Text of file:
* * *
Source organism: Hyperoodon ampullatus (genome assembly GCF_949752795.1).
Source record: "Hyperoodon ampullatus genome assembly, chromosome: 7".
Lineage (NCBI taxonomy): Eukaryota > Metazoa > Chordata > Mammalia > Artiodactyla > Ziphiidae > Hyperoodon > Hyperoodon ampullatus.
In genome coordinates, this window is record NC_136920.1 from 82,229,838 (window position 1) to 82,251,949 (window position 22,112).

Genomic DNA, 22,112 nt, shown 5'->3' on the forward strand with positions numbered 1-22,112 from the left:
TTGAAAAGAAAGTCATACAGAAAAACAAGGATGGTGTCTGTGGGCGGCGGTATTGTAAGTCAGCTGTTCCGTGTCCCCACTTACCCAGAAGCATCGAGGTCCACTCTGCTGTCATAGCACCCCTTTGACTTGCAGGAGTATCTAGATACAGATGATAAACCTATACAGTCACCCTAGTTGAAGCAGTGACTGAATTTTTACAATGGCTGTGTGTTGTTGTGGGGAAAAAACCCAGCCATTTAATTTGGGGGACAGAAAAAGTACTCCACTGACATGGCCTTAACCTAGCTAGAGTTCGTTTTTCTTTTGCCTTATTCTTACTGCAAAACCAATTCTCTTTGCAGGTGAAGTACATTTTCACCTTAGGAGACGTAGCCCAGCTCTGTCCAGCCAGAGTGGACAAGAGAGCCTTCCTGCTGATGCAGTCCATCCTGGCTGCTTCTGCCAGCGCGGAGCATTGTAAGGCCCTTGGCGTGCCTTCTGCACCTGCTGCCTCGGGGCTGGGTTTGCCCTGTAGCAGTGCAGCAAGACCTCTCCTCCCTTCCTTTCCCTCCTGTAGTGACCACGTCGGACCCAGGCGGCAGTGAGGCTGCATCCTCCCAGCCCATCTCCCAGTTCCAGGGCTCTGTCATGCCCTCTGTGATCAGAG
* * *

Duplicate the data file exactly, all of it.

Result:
Source organism: Hyperoodon ampullatus (genome assembly GCF_949752795.1).
Source record: "Hyperoodon ampullatus genome assembly, chromosome: 7".
Lineage (NCBI taxonomy): Eukaryota > Metazoa > Chordata > Mammalia > Artiodactyla > Ziphiidae > Hyperoodon > Hyperoodon ampullatus.
In genome coordinates, this window is record NC_136920.1 from 82,229,838 (window position 1) to 82,251,949 (window position 22,112).

Genomic DNA, 22,112 nt, shown 5'->3' on the forward strand with positions numbered 1-22,112 from the left:
TTGAAAAGAAAGTCATACAGAAAAACAAGGATGGTGTCTGTGGGCGGCGGTATTGTAAGTCAGCTGTTCCGTGTCCCCACTTACCCAGAAGCATCGAGGTCCACTCTGCTGTCATAGCACCCCTTTGACTTGCAGGAGTATCTAGATACAGATGATAAACCTATACAGTCACCCTAGTTGAAGCAGTGACTGAATTTTTACAATGGCTGTGTGTTGTTGTGGGGAAAAAACCCAGCCATTTAATTTGGGGGACAGAAAAAGTACTCCACTGACATGGCCTTAACCTAGCTAGAGTTCGTTTTTCTTTTGCCTTATTCTTACTGCAAAACCAATTCTCTTTGCAGGTGAAGTACATTTTCACCTTAGGAGACGTAGCCCAGCTCTGTCCAGCCAGAGTGGACAAGAGAGCCTTCCTGCTGATGCAGTCCATCCTGGCTGCTTCTGCCAGCGCGGAGCATTGTAAGGCCCTTGGCGTGCCTTCTGCACCTGCTGCCTCGGGGCTGGGTTTGCCCTGTAGCAGTGCAGCAAGACCTCTCCTCCCTTCCTTTCCCTCCTGTAGTGACCACGTCGGACCCAGGCGGCAGTGAGGCTGCATCCTCCCAGCCCATCTCCCAGTTCCAGGGCTCTGTCATGCCCTCTGTGATCAGAG